Woof dog

Surveys, companion dogs, and more

By Bob Gutsche, VietNow National VA Chairman

Words of wisdom

“We are dealing with [veterans], not procedures; with their problems, not ours.”

Perhaps if those words were meaningful to all VA employees we would not experience so many difficulties. These words by the first administrator of the VA, General Omar Bradley, speak volumes about what the VA is really all about.

The latest Agent Orange study

The VA will be conducting a survey specific to Vietnam veterans. This survey will focus on In-Country veterans, Blue Water Navy veterans, and other veterans who served during the Vietnam era.

It is extremely important that Blue Water Navy veterans who receive this survey take the time to complete the questionnaire and return their answers.

This response will help the VA get a clearer picture of the number of Blue Water Navy veterans who have been afflicted with Agent Orange-related illnesses. This survey is fairly comprehensive – about eight pages long – so if you receive one, please take the time to complete it.

This critical study is forty years late, which makes it even more critical that those veterans who receive the questionnaires be sure to complete and return it. The few minutes it will take is extremely important to fellow veterans.

Do you know a veteran who needs a companion?

WOOF for VETS is a non-profit group that will provide a free, purebred dog to veterans in need of companionship. These dogs are not from a shelter, but are from breeders of purebred animals. There is no cost involved for the veteran other than that the veteran has a place to live and is able to care for the animal. These are not service dogs, but are companion dogs. All the animals will be veterinarian-examined, neutered, and will be current on shots.

The person who has created this program is Richard Beavers, a veterans service officer who has seen veterans’ need for companionship, and has witnessed the positive results from providing a veteran with a companion dog.

For more information contact WOOF for VETS at miapow1999@yahoo.com.

Unexplained pain

Fibromyalgia is a condition causing unexplained widespread pain throughout the body, persisting longer than three months.

Gulf War veterans who have developed this illness do not have to prove a connection between their illness and service to be eligible to receive VA disability compensation.

The fibromyalgia must have emerged during active duty in the Southwest Asian theater of operations or by December 31, 2016, and it must be at least 10 percent disabling.

The main symptoms are chronic pain in the muscles, tendons, and other soft tissue – accompanied by “trigger points” that hurt when pressure is applied. Other symptoms may include fatigue, sleep disturbances, irritable bowel syndrome, chronic headaches, impairment of memory and concentration, and morning muscle stiffness.

Gulf War veterans experiencing this condition should contact their local service officer and file for VA compensation and care.

It’s becoming more important that service members keep a record of treatment for any illnesses they are treated for while on active duty. This will help to assure that they are able to file a complex claim should the need arise after discharge.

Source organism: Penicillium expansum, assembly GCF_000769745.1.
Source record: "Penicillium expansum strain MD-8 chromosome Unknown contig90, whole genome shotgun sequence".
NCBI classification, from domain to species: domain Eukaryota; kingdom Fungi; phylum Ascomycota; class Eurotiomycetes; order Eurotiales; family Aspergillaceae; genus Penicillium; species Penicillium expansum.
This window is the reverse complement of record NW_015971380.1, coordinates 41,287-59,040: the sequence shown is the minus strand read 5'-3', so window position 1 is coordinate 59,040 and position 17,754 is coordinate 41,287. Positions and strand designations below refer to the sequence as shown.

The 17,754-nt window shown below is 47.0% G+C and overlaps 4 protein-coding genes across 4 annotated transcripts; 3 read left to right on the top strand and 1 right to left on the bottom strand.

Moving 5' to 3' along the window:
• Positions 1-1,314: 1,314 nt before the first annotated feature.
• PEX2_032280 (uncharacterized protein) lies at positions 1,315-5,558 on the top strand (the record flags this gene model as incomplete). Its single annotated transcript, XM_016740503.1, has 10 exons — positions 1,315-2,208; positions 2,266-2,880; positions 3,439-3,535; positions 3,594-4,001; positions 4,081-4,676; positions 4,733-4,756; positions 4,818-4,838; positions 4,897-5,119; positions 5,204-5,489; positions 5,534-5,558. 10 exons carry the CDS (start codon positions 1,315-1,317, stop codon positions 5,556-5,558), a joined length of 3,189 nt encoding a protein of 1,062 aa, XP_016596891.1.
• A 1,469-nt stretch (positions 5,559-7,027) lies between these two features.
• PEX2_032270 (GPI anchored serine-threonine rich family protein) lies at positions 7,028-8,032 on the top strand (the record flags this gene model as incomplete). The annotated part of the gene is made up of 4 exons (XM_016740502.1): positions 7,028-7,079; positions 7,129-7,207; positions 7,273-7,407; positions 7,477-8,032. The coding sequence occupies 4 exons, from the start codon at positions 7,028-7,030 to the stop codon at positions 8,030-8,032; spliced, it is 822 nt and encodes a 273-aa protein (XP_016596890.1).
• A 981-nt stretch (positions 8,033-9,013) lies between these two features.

Be very, very careful what you wish for

Recently seven out of fifteen outside health advisers, appointed to recommend ways to improve care provided by the VA, proposed that the VA medical centers be shut down, and outpatient clinics also be shuttered.

This insane (my opinion) thinking would toss the nine million veterans currently receiving care from the VA into the private sector. The advisors recommended that the private providers of health care be reimbursed at a rate of five to ten percent higher than Medicare presently reimburses for care.

The private sector for health care is short-staffed at many locations, and there is no conceivable way that the system could absorb nine million new patients. There is also no conceivable way that the private sector could absorb into its system the approximately 288,000 employees who would be left unemployed by this folly. A rational person would have a difficult time comprehending the thoughts that have gone into such a proposal.

The American Legion recently polled its members regarding the issue of privatizing the VA health care system, and found that its members overwhelmingly wanted the option of choosing private rather than VA doctors. The American Legion’s Washington headquarters then told politicians just the opposite.

The top brass in the American Legion told the Daily Caller News Foundation that it threw out the survey results because surveys aren’t comprehensive, and veterans weren’t savvy enough to know that private-sector doctors don’t always provide perfect care either. This raises the question. Why did they do the survey in the first place?

Final words

President Harry S. Truman summed things up quite eloquently by stating, “Our debt to the heroic men and valiant women in the service of our country can never be repaid. They have earned our undying gratitude. America will never forget their sacrifices.”

 

Bob Gutsche, VietNow National VA ChairmanAfter over 20 years in the U.S. Navy, VietNow National VA Chairman, Bob Gutsche worked as a counselor in the VA system for many years.